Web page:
A Google search later you find out that arsenic acts as a strong sedative for monsters. That it adds volume and body to their fur on top of the very deep, euphoric sleep it induces.
You cancel on Lola before you leave for the night.
The next time you give it a go, you get your monster good and drunk at the bar you two used to close-up almost nightly. Now just semi-nightly.
You act like he’s your best buddy.
It’s easy because he used to be.
You buy him beers, shots, mixed drinks. More beers, more shots, and even more shots. And you, you’re faking sloppy while matching drink for drink. With a little help from the bartender, the beers are Becks NA in pint glasses. The white liquor is water. The brown liquor is…okay, it’s brown liquor. But you don’t blame yourself for that. You’ll need the guts to do what needs to get done.
Your monster, he’s cutting it up with other’s people’s monsters—the ones who have it together. The ones with their fur trimmed, and their horns polished, and their tusks or teeth all pearly white. Sure, they’re playing pool and swearing and smoking and talking bawdy about the purple-furred, fanged waitress’s scaly, sparkly tail…but most certainly they’ll go home with their humans to get enough sleep so that they’ll be ready for work bright and early.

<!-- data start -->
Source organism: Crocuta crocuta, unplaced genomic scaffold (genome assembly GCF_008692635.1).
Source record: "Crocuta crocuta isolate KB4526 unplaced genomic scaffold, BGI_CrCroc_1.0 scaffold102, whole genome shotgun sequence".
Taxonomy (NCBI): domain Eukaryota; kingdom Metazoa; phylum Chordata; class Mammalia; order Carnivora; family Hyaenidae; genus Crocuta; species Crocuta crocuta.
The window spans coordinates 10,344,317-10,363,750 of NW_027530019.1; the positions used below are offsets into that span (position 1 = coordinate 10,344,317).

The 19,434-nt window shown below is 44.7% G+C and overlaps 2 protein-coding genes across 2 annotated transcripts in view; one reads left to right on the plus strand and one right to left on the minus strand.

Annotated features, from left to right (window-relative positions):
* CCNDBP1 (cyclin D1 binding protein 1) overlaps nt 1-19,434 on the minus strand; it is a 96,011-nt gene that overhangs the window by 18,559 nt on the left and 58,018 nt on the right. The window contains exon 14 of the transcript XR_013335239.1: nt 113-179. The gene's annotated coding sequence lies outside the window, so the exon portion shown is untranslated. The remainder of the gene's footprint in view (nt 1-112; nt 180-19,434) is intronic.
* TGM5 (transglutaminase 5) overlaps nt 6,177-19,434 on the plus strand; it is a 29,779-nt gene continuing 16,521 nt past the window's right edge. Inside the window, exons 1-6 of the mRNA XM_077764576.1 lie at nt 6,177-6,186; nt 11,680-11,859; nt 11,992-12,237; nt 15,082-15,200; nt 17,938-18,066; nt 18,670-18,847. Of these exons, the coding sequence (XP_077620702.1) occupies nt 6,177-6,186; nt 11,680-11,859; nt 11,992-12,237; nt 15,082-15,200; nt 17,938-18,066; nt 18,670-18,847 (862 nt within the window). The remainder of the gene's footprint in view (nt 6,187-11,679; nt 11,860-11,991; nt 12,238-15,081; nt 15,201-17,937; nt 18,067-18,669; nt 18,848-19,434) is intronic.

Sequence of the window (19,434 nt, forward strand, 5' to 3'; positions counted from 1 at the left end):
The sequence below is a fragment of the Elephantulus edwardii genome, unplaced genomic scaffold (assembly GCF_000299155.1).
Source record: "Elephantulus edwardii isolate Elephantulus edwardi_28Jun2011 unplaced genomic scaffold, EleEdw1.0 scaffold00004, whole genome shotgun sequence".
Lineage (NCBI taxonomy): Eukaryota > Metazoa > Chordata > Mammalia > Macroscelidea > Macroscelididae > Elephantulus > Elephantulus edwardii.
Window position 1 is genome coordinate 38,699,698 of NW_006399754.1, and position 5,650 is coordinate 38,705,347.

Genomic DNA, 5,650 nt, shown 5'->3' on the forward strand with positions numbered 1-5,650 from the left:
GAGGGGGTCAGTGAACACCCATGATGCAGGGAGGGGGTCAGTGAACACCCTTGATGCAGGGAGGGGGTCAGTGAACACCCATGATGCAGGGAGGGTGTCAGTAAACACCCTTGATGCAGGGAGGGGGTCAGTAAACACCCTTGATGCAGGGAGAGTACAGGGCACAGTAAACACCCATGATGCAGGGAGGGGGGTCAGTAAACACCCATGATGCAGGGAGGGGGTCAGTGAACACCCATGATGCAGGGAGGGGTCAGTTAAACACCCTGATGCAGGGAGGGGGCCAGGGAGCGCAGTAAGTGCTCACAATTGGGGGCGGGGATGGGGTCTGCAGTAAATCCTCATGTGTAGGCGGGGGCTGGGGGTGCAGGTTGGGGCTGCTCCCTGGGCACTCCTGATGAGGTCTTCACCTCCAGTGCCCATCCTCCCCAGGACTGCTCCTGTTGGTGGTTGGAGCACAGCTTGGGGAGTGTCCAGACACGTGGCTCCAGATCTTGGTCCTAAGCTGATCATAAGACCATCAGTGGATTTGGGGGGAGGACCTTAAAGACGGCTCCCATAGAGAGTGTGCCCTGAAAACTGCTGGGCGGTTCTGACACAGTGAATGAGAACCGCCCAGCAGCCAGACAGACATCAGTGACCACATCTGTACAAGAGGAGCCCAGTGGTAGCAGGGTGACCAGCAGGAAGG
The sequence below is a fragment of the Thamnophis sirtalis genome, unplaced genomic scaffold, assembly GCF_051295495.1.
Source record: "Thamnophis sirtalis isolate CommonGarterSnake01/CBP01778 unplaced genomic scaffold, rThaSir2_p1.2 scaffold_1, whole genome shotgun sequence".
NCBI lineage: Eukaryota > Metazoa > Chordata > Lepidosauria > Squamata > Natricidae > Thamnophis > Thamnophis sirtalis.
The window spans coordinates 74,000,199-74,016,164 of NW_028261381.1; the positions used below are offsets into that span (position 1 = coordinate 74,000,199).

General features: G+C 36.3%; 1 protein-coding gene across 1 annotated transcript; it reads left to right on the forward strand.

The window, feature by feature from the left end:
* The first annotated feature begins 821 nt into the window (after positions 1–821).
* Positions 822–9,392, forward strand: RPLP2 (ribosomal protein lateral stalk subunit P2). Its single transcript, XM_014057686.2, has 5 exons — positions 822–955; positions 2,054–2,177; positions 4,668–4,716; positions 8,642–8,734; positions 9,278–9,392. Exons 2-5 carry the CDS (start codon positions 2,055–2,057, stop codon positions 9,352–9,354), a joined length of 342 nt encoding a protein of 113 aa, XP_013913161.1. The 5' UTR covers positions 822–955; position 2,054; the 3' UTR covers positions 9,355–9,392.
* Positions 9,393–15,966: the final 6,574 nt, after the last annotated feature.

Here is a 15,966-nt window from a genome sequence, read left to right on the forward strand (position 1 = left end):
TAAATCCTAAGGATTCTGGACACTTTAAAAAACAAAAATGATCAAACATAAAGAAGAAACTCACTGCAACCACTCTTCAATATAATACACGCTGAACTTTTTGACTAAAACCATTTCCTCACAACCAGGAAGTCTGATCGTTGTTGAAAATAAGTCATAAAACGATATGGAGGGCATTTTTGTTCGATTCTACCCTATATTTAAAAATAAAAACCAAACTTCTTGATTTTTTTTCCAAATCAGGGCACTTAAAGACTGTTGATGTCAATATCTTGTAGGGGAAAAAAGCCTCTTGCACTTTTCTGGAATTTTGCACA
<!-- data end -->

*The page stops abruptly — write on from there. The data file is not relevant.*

The guys sitting at the bar with you, they’re adults. They’ve tamed their monsters. Landed good jobs. Bought houses. And only get drunk and rowdy when their schedule permits.
Buy you, you’ve had enough of all of it. Enough for two monsters, really. And despite your monster refusing to cut it out with the drinking, the smoking, the everything, you’re doing everything you can to separate yourself from that.
You talk to the bartender politely—because that’s what you do now. Ask her what she does outside of this place, what her hobbies are, where she’s from. You’re friendly with the waitress-monster, who, like most, grew up properly alongside her human counterpart.
But that’s when your monster loses everything he drank all over the pool table.
“He’s yours, right?” the bartender says.
You smile, say, “Yeah. But our priorities are different these days.”
You manage to get him into your car, buckle him in.
Then you remember the plan and unbuckle the belt as if it had buckled itself without your permission.